In the last decade there has been a growing understanding of the health benefits of fish consumption. This has lead to an increased interest in studies examining which parameters will affect eating quality of fish grown in fish farms. Especially increased softening of fish muscle is a major problem since it significantly reduces the quality of the major edible part of the fish. One important stressor affecting quality is hypoxia which will occur in fish farms, when the trout is collected for transport before slaughter. In order to explore the biochemical mechanisms responsible for the changes seen in trout muscle following hypoxia, a proteome study was conducted. This will greatly aid the aquaculture industry when evaluating the type of stressors mostly affecting food quality, allowing the industry to optimise handling of the rainbow trout accordingly. In the present study a number of rainbow trout were kept in tanks where hypoxia, (30% of normal oxygen) when introduced, was the only stressor. The fish were sacrificed at different time points (1, 2, 5 and 24 hours) after the onset of hypoxia and muscle samples were taken from each individual fish. Protein expression profiles of the samples were achieved by 2-DE. Protein spots, which individually or in combination with other spots varied according to hypoxia were found by multivariate data analysis (partial least squares regression) on group scaled data (normalised spot volumes) followed by selection of significant spots by jack-knifing. Tandem mass spectrometry was used to identify protein spots of interest.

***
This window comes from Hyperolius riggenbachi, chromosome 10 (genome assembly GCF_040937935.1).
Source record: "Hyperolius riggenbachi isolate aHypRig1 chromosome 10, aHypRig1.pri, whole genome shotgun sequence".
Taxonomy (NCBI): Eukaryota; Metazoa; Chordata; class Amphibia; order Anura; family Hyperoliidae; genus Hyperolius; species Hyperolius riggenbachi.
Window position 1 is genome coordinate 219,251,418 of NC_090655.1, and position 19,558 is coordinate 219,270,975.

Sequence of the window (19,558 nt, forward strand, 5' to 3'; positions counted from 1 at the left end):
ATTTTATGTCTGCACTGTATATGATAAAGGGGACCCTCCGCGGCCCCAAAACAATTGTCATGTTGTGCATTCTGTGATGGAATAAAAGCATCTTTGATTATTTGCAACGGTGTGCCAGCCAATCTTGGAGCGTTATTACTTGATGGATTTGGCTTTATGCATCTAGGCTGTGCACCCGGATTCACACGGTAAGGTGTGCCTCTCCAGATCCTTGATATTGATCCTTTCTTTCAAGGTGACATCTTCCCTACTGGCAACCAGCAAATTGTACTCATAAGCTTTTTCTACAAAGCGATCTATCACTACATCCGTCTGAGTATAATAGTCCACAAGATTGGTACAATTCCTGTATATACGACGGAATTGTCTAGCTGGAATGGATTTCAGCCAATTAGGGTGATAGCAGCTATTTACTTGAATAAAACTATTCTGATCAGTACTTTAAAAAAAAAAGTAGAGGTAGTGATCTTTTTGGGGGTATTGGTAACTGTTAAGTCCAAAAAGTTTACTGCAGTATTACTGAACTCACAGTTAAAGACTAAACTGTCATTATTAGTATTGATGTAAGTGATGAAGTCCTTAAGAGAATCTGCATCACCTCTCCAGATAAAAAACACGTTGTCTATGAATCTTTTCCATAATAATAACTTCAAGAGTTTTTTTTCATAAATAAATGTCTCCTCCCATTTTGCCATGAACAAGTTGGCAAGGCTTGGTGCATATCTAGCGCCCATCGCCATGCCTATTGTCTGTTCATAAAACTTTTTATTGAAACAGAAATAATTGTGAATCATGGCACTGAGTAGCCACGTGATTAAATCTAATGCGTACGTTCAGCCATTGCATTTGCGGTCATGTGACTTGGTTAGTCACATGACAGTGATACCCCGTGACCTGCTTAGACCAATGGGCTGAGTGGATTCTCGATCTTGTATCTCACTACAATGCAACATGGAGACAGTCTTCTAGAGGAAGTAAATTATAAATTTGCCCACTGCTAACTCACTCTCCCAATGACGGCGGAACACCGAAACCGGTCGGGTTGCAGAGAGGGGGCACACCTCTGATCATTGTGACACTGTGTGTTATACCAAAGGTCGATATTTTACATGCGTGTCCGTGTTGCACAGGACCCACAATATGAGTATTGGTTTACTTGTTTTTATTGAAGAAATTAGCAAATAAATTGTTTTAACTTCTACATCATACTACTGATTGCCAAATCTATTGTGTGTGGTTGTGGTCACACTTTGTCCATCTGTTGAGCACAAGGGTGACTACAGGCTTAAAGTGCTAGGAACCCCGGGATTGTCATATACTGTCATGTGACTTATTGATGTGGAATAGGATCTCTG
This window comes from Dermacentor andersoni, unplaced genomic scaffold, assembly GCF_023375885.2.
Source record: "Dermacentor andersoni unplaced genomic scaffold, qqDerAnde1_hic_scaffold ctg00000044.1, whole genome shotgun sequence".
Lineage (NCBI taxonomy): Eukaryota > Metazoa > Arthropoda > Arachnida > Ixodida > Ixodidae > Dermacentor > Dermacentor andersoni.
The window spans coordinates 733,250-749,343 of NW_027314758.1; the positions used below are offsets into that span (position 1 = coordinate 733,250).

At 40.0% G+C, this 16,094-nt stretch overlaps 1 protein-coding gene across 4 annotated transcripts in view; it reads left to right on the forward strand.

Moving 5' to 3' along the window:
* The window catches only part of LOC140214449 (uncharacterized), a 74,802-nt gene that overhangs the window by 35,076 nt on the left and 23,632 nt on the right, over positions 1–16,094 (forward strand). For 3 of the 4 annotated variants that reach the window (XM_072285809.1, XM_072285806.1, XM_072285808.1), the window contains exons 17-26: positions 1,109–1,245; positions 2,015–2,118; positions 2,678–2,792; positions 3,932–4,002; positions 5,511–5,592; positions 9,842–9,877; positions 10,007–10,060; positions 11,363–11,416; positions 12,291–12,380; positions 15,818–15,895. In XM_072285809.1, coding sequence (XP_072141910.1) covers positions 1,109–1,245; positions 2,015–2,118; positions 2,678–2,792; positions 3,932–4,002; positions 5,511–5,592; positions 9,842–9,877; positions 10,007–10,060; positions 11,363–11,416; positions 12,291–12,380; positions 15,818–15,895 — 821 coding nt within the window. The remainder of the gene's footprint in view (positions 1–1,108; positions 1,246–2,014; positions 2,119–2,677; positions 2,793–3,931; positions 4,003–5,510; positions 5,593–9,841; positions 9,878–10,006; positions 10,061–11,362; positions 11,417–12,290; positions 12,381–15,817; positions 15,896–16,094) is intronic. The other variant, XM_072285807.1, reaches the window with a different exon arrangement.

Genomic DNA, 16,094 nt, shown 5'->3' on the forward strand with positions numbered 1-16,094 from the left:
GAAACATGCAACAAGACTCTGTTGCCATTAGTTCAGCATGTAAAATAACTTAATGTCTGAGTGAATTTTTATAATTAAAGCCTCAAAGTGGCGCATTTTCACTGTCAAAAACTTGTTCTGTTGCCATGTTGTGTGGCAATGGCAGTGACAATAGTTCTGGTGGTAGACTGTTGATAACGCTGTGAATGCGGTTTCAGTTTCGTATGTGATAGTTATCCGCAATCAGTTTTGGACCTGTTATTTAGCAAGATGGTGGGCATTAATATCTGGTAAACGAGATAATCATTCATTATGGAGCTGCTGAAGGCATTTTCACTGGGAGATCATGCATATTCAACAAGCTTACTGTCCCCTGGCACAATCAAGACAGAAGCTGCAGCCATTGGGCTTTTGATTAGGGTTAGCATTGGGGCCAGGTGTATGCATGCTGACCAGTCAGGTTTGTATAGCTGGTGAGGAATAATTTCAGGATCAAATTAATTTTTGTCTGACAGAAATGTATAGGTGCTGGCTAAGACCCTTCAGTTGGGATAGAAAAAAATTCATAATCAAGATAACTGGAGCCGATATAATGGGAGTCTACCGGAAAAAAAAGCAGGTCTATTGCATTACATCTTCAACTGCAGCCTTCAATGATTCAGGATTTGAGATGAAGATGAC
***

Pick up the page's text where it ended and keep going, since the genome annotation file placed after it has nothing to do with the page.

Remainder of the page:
|Publication status||Published - 2009|
|Event||Proteomic Forum Berlin 2009 - Berlin, Germany|
Duration: 29 Mar 2009 → 2 Apr 2009
|Conference||Proteomic Forum Berlin 2009|
|Period||29/03/2009 → 02/04/2009|